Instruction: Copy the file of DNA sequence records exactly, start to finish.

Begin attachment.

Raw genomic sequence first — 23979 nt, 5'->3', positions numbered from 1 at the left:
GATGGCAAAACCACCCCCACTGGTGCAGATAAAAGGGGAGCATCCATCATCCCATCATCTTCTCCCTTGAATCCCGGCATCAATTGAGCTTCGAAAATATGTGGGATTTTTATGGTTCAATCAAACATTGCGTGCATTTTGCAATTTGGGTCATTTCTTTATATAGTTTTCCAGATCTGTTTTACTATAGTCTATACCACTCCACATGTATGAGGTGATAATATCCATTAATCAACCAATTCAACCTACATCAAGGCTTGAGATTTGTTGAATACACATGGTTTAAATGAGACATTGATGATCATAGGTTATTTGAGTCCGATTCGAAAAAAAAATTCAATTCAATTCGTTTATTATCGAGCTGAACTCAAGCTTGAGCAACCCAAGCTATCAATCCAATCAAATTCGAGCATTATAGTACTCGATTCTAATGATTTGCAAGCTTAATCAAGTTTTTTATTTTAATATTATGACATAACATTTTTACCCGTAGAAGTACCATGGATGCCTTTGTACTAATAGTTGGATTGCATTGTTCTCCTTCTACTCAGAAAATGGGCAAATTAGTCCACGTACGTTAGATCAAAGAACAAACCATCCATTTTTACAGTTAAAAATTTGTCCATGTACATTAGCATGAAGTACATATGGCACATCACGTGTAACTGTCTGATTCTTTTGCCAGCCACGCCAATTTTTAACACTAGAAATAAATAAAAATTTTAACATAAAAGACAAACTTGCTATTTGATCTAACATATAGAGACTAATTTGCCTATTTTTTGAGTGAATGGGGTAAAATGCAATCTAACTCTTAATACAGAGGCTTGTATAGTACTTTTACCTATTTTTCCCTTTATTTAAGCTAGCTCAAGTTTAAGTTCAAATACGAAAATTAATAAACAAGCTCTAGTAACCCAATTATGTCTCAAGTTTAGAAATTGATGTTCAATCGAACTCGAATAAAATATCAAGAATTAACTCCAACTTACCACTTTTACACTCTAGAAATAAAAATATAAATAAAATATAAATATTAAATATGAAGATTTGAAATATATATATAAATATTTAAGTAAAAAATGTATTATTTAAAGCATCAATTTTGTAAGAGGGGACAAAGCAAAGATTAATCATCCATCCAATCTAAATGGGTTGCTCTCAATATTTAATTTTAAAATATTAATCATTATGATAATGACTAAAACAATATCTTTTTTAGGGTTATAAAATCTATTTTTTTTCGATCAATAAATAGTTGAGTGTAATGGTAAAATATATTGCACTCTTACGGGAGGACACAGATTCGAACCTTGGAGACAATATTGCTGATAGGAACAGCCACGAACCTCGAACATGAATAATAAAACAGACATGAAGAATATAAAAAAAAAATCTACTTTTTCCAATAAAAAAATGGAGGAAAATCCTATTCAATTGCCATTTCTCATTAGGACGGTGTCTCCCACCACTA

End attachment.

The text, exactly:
Raw genomic sequence first — 23979 nt, 5'->3', positions numbered from 1 at the left:
GATGGCAAAACCACCCCCACTGGTGCAGATAAAAGGGGAGCATCCATCATCCCATCATCTTCTCCCTTGAATCCCGGCATCAATTGAGCTTCGAAAATATGTGGGATTTTTATGGTTCAATCAAACATTGCGTGCATTTTGCAATTTGGGTCATTTCTTTATATAGTTTTCCAGATCTGTTTTACTATAGTCTATACCACTCCACATGTATGAGGTGATAATATCCATTAATCAACCAATTCAACCTACATCAAGGCTTGAGATTTGTTGAATACACATGGTTTAAATGAGACATTGATGATCATAGGTTATTTGAGTCCGATTCGAAAAAAAAATTCAATTCAATTCGTTTATTATCGAGCTGAACTCAAGCTTGAGCAACCCAAGCTATCAATCCAATCAAATTCGAGCATTATAGTACTCGATTCTAATGATTTGCAAGCTTAATCAAGTTTTTTATTTTAATATTATGACATAACATTTTTACCCGTAGAAGTACCATGGATGCCTTTGTACTAATAGTTGGATTGCATTGTTCTCCTTCTACTCAGAAAATGGGCAAATTAGTCCACGTACGTTAGATCAAAGAACAAACCATCCATTTTTACAGTTAAAAATTTGTCCATGTACATTAGCATGAAGTACATATGGCACATCACGTGTAACTGTCTGATTCTTTTGCCAGCCACGCCAATTTTTAACACTAGAAATAAATAAAAATTTTAACATAAAAGACAAACTTGCTATTTGATCTAACATATAGAGACTAATTTGCCTATTTTTTGAGTGAATGGGGTAAAATGCAATCTAACTCTTAATACAGAGGCTTGTATAGTACTTTTACCTATTTTTCCCTTTATTTAAGCTAGCTCAAGTTTAAGTTCAAATACGAAAATTAATAAACAAGCTCTAGTAACCCAATTATGTCTCAAGTTTAGAAATTGATGTTCAATCGAACTCGAATAAAATATCAAGAATTAACTCCAACTTACCACTTTTACACTCTAGAAATAAAAATATAAATAAAATATAAATATTAAATATGAAGATTTGAAATATATATATAAATATTTAAGTAAAAAATGTATTATTTAAAGCATCAATTTTGTAAGAGGGGACAAAGCAAAGATTAATCATCCATCCAATCTAAATGGGTTGCTCTCAATATTTAATTTTAAAATATTAATCATTATGATAATGACTAAAACAATATCTTTTTTAGGGTTATAAAATCTATTTTTTTTCGATCAATAAATAGTTGAGTGTAATGGTAAAATATATTGCACTCTTACGGGAGGACACAGATTCGAACCTTGGAGACAATATTGCTGATAGGAACAGCCACGAACCTCGAACATGAATAATAAAACAGACATGAAGAATATAAAAAAAAAATCTACTTTTTCCAATAAAAAAATGGAGGAAAATCCTATTCAATTGCCATTTCTCATTAGGACGGTGTCTCCCACCACTA